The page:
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Best of the South 

The term "Best of the South" has categorized music, food, art, literature--most of life's finer things. It certainly describes Tim Kimrey, who passed away peacefully at his Chapel Hill home on Feb. 22.

I didn't get to know Tim until 2000, long after he'd retired from being a pastor, after he'd been confined to a wheelchair due to Charcot-Marie-Tooth Disease. His legacy of civil and human rights activism was something I learned about later. I met Tim because of Southern music and food. I'd joined the online group Guitartown, where non-music discussions occur frequently--and heatedly. In one post, Tim described helping his grandmother prepare Southern-style scrapple in his Raleigh backyard as a boy and continued with a poignant meditation on the precarious nature of the music business for the musicians and venues we loved. I first saw Tim when he brought a dish of scrapple to a party at one such place, Boo's Hideaway. I ate my first--and last--scrapple that night.

Tim also loved NASCAR. I moved to the South in 1985, and while I felt that I'd come home, I knew I could never be a Southerner. And I never "got" NASCAR. Tim once told our friend Carina, over the phone as they watched a race, that he loved "Phyllis dearly, but she's not one of us."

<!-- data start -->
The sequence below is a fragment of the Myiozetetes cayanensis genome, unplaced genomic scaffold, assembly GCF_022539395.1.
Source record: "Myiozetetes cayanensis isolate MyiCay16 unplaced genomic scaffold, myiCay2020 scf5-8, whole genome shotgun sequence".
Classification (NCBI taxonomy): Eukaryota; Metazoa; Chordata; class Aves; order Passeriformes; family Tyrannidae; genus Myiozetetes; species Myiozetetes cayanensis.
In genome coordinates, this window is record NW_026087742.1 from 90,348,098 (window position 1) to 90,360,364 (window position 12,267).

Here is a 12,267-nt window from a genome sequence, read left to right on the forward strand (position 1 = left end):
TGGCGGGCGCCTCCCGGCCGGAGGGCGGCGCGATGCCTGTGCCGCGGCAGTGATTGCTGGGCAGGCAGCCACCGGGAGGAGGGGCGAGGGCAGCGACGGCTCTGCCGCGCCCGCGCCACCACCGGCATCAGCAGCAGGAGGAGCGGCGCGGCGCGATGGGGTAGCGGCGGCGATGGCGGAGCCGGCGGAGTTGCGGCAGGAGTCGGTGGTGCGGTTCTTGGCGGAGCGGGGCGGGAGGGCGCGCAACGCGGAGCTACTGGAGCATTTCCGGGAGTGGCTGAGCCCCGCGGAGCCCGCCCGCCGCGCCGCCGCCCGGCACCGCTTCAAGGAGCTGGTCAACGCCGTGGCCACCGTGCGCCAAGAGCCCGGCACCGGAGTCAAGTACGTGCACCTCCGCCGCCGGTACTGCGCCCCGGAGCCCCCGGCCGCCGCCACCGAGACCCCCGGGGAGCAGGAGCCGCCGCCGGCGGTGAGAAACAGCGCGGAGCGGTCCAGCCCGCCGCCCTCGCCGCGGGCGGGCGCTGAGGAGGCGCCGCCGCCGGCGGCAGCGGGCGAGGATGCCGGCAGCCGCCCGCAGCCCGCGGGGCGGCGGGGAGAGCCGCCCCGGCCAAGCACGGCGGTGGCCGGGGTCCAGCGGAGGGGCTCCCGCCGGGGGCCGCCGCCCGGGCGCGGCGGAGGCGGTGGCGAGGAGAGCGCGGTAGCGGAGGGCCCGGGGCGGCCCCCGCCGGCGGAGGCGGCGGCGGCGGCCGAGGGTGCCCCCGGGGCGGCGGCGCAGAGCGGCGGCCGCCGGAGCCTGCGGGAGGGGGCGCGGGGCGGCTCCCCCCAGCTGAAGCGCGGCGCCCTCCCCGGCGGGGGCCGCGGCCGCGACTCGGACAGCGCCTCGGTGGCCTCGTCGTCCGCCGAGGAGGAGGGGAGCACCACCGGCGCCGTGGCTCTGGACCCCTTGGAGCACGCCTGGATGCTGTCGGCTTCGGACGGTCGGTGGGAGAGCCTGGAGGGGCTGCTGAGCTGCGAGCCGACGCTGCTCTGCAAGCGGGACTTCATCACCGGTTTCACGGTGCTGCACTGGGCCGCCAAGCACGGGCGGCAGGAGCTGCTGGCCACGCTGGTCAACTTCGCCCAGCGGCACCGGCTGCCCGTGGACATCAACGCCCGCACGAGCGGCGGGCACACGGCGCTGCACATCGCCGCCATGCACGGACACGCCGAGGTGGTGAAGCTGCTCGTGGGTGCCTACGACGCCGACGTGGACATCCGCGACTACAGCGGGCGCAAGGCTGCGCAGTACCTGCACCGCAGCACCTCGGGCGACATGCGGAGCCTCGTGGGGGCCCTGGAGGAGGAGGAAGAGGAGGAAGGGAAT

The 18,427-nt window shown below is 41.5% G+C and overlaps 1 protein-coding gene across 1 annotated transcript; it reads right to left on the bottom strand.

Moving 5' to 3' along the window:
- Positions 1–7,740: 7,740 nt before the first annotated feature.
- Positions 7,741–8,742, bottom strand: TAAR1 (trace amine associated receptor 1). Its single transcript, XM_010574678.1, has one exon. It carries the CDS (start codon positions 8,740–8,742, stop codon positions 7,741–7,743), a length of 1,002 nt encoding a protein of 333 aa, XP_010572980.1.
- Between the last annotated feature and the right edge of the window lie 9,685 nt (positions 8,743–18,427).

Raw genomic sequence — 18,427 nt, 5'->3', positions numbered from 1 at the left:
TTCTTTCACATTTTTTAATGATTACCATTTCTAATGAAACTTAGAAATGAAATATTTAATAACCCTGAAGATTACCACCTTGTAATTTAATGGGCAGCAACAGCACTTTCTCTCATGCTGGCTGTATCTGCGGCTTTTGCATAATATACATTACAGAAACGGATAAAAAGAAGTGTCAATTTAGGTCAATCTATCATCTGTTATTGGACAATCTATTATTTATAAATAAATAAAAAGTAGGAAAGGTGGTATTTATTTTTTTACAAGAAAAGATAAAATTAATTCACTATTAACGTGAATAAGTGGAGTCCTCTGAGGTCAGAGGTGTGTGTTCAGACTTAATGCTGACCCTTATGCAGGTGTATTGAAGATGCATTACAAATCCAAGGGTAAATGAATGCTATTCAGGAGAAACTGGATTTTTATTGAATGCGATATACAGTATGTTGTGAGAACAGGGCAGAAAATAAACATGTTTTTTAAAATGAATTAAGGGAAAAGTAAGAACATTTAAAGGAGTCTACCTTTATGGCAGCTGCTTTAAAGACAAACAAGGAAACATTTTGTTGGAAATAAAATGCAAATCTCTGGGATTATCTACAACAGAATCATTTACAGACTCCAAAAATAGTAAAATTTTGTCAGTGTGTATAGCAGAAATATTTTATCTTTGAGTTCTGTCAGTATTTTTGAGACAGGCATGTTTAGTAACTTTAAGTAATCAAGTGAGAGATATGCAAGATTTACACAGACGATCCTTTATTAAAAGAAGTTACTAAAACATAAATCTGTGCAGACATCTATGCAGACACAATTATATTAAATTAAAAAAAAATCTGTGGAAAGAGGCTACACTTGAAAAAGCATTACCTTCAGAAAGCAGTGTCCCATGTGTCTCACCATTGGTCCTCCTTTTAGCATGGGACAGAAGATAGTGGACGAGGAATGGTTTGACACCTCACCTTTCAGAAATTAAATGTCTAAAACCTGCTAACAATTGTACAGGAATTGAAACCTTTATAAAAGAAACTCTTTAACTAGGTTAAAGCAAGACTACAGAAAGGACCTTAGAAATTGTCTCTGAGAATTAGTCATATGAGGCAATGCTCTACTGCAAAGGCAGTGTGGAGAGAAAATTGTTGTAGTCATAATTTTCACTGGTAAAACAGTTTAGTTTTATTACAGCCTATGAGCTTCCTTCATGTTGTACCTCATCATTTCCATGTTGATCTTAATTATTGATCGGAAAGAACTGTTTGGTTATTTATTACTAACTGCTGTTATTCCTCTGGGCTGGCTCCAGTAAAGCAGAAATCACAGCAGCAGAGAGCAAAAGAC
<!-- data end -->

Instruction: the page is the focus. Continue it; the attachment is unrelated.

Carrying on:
Tim was an intellectual and an artist. He had one of the best home libraries I've ever seen, and the paintings and sculpture upon which he concentrated in his retirement were both whimsical and profound.

But it was in his relationship to music and musicians that his gifts and Southernness combined. I attended many concerts with Tim, and glancing at his face was always a highlight--he would radiate joy. And when he started his house concert series, Afternoon Nap Productions, all of Tim's causes and interests came together. His home was an art gallery. His politics were visible--a poster displayed his early support of Howard Dean, and his comment at the a Kevin Gordon house concert in October 2004 was, "I certainly hope this is the last show I produce under the current administration!"

He opened his home to strangers who became friends through his love of music--Southern hospitality writ large, even to the pots of regular and decaf coffee for those who shared the evening with him. In producing Afternoon Nap shows, he progressed from fan to host to spiritual touchstone for so many performers and guests. Even as we mourn our loss, we celebrate his example of a life well-lived: his curiosity, enthusiasm, passion and humor will be a standard against which we can all measure ourselves. Tim makes me proud to be a (wannabe) Southerner.


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